Hawaii, aka The Big Island: All passengers arriving at Kona International Airport (KOA), Hilo International Airport (ITO), and Waimea-Kohala Airport (MUE) on the Big Island will be required to take a rapid antigen test upon arrival. These tests are free to travelers, as they’re paid for by the island’s CARES Act funding. Anyone who tests positive will be required to take another PCR COVID-19 test and self-quarantine until those results come in, in approximately 36 hours.

Kauai: Kauai County has set up a secondary testing requirement, but it’s voluntary. Kauai is asking travelers to take a second COVID-19 72 hours after arriving, offering gift cards or other freebies to incentivize it. But it’s unclear whether that’s within 72 hours of arrival in Kauai or Hawaii as a whole.

Maui: Maui is also setting up a voluntary program for a second test, but the details remain unclear. Maui plans to ask travelers to volunteer to take a second COVID-19 test 48to 72 hours after arrival, again offering incentives to those who consent to a test. It’s unclear if this means 72 hours after arrival to Hawaii or specifically the island of Maui.

Oahu: As the home of Honolulu (HNL) and the major entry point for Hawaii, there are currently no additional requirements beyond the initial COVID-19 test for entry into Oahu.

Lanai: There are currently no additional requirements beyond the initial COVID-19 test for entry into Lanai.

Molokai: There are currently no additional requirements beyond the initial COVID-19 test for entry into Molokai.

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FAQs:

What Happens if You Test Positive in Hawaii?

If you take a second COVID-19 test on an island that requires it and you test positive, you will be required to quarantine at a hotel until you’ve recovered – at your own expense.

What if I want to travel to multiple islands?

While travel to the islands can resume with a test, many of the state’s restrictions on inter-island travel remain in place until at least Nov. 30. And that could further complicate your next trip to Hawaii if you want to visit several islands.

Kauai, Maui, and the Big Island still require a 14-day quarantine for arrivals from any other island, as do Lanai and Molokai. If you’re staying less than 14 days, you’ll have to quarantine for the length of your stay.

But Kauai and Maui have set up yet another pre-travel testing program for inter-island travel, once again allowing you to bypass quarantine if you present a negative COVID-19 test no more than 72 hours before your flight to either island.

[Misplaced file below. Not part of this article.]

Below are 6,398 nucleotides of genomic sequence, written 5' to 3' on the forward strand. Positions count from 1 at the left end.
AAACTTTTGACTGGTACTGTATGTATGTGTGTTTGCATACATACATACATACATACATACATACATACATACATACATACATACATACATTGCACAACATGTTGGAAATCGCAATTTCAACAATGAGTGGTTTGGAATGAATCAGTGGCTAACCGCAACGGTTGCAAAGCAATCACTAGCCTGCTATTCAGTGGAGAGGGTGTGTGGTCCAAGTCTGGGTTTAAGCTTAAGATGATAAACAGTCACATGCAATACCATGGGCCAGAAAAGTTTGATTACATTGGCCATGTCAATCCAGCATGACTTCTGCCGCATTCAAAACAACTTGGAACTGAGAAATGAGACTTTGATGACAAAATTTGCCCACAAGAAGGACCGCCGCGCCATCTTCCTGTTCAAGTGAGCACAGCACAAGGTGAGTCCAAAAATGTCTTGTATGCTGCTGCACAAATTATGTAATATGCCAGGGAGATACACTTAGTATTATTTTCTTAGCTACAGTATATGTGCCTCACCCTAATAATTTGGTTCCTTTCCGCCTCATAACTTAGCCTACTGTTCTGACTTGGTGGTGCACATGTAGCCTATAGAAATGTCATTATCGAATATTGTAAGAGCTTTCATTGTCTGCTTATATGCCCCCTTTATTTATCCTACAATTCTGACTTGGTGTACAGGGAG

There are currently no inter-island travel restrictions for Oahu.

 

Bottom Line

While it’s welcome news, there’s no denying it’s complicated to get into Hawaii right now. The rules and requirements keep changing, and individual islands have different policies. It will take some time for these entry requirements to solidify – and to tell if they work in keeping COVID-19 cases down.

If you book a trip to Hawaii, make sure your trip is fully refundable. And make sure you’re ready to be flexible in case things change.

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3 Responses

  • Clarification, please! I plan to fly from the mainland to the Big Island on 10/23 for 6 nights. I will be picked up by my brother and stay/quarantine at his private residence until he drives me back to the airport to board my flight home. My understanding is that I do NOT need a COVID test if I plan to quarantine. Thus, the following statement from your article is not comprehensive – it doesn’t address travelers in my situation. Travelers can choose NOT to take the test if they are going to quarantine. Correct? Thanks! I am trying to learn…

    EXCERPT
    If you have not received your results and do not have a QR code you will still be allowed to board your flight. You may be required to show that you have taken a test, as you are not allowed to simply take one upon arrival in Hawaii.

    • Per Hawaii’s testing requirements those that present a negative COVID-19 test are not subject to the 14-day quarantine. So if you don’t present a negative test you are subject to the quarantine. Instead of presenting proof of a test upon boarding or arrival, you may be asked for the address where you are quarantining.